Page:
alfacityBy: Nick Christy

Last month I was fortunate enough to be asked to attend and present at the B4E Summit in London. The event was organised by The Climate Group and was titled 'Net Zero, Climate Positive'.

The purpose of the forum was to discuss the challenges and opportunities around business strategies that strive for zero environmental impacts or aim for 'net positive' results that generate benefits for society and the planet. Attendees included senior members of government and industry including such companies as Kingfisher, Renault Nissan, Rio Tinto and Adidas amongst others.

 

I was asked to attend as the 2011 winner of the Postcode Lottery Green Challenge and was part of a panel discussion on the use of competitions to promote disruptive innovations in sustainability.

b4e

There were two main conclusions that I took away from the conference:

  1. That climate change itself is approaching a 'tipping point'. That if more and better action is not taken soon, the wild variations in extreme weather that we have seen in the last few years will get both more frequent and extreme.
  2. That industry and government policy itself is also approaching a tipping point in tackling these issues. It's been said that 'the answer you get depends on the questions that you ask' and what I took away from the conference is that there is a huge breadth of people who are now asking many important questions about the environmental impact of everyday things. As a result answers will follow. That's a very general statement, but it's easy to illustrate with a simple example that is very relevant to me.

My company, CINTEP, makes the most efficient shower systems in the world. Showers are the largest use of drinking water in a house and the second largest use of energy after space heating and cooling. Our showers cut both water and energy consumption by 70% but without reducing flow rate at the showerhead.

b4e2We cut the environmental impact and the cost of showering by 70% without reducing the enjoyment. We are definitely an answer to someone's question – but the key issue for us is 'whose question?'

At the B4E summit, I found out. Twice.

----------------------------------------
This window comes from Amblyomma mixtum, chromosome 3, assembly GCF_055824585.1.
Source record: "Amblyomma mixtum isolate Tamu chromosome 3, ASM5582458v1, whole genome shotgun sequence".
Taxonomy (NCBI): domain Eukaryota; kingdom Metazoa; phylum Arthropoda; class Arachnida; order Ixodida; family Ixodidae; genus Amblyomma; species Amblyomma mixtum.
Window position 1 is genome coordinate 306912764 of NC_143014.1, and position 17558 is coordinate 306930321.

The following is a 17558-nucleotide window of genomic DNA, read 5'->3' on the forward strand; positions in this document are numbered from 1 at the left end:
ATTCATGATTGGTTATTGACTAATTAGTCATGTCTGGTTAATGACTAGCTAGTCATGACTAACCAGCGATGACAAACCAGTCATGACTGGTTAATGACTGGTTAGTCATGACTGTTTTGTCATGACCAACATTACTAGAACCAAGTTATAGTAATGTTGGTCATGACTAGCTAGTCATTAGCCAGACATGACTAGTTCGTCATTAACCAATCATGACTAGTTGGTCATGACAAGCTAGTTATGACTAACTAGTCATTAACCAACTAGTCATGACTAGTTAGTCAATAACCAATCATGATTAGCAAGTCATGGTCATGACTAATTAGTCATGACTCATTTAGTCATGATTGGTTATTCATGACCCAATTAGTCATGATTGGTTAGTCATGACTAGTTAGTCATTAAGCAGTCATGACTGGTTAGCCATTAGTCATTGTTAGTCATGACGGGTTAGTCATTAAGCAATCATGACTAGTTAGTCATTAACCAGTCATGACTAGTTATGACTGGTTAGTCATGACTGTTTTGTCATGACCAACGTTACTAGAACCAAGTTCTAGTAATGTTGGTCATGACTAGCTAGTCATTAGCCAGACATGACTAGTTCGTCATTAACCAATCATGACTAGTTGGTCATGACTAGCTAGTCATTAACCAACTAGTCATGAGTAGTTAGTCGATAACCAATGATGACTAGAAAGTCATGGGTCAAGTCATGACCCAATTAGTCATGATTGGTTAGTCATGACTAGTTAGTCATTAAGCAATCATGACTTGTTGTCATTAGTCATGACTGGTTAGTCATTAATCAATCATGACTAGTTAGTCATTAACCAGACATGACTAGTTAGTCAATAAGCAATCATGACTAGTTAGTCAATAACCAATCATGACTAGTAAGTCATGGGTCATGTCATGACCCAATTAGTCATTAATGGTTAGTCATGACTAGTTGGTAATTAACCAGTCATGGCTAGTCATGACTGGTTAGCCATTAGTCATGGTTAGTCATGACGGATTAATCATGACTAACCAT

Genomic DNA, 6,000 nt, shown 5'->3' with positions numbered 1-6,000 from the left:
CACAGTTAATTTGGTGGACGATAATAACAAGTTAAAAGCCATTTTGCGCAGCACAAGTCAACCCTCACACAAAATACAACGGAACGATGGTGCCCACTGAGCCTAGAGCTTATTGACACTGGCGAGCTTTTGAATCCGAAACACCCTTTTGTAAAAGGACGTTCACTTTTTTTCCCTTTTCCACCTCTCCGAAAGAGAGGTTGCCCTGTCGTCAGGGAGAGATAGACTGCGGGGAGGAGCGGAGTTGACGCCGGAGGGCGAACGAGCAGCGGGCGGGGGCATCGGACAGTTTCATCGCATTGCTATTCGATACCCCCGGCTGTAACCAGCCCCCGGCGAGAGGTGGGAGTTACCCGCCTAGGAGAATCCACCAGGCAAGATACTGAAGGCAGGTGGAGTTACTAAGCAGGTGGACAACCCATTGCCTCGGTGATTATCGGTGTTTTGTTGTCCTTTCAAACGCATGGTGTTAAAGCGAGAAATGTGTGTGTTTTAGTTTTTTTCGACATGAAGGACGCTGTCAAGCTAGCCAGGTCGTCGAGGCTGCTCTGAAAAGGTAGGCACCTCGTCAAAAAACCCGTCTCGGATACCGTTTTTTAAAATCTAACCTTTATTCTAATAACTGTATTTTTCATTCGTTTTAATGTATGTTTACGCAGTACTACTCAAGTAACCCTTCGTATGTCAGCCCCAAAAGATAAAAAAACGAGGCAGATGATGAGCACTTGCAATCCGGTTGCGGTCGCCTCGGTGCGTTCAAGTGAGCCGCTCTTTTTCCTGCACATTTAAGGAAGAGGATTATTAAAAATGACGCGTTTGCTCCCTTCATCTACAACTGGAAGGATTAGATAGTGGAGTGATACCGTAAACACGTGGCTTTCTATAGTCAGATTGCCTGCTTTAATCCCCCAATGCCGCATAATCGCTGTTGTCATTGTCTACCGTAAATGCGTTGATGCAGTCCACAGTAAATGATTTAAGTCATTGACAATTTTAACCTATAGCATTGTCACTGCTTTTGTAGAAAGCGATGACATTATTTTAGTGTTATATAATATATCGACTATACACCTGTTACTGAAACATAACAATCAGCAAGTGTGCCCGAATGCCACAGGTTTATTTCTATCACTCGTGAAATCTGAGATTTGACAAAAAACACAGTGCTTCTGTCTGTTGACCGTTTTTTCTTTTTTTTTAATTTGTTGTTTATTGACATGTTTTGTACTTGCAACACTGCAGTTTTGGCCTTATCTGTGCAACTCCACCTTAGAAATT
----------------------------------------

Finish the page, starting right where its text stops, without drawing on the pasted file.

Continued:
On day 1, Peter White, the ex-head of sustainability for Proctor & Gamble stated that P&G had performed a whole of life analysis of their shampoo and soap products and realised that their biggest environmental impact was not in their manufacture but in their use, predominantly in the shower. He stated that P&G knew this was a problem, but didn't, as yet, have the answer.

On day 2 I heard exactly the same statement made by Richard Ellis, head of CSR for Alliance Boots plc.
So, P&G and Alliance Boots were asking a question, to which we had the answer.  As a result of that summit we will now look for ways to work with them to help them solve that problem. The key issue, for me, is that they had identified that their biggest environmental impact is water and energy consumption from showering.

This also illustrated my largest recommendation made during the panel discussion on how best to improve the outcomes of competition based innovation, which was to encourage large established companies to take part in these competitions to help look for entries that solve their problems.
Ideas are great, but they are only a starting point, until they are actually widely used as solutions their impact is theoretical only.  


So, entrepreneurs, enter the Postcode Lottery Green Challenge and large established companies with unanswered questions to sustainability problems, take part, encourage, mentor and then buy the products and services that come out of these competitions.
Especially our recycling shower systems, but then I would say that, wouldn't I?

NickEdenB4E


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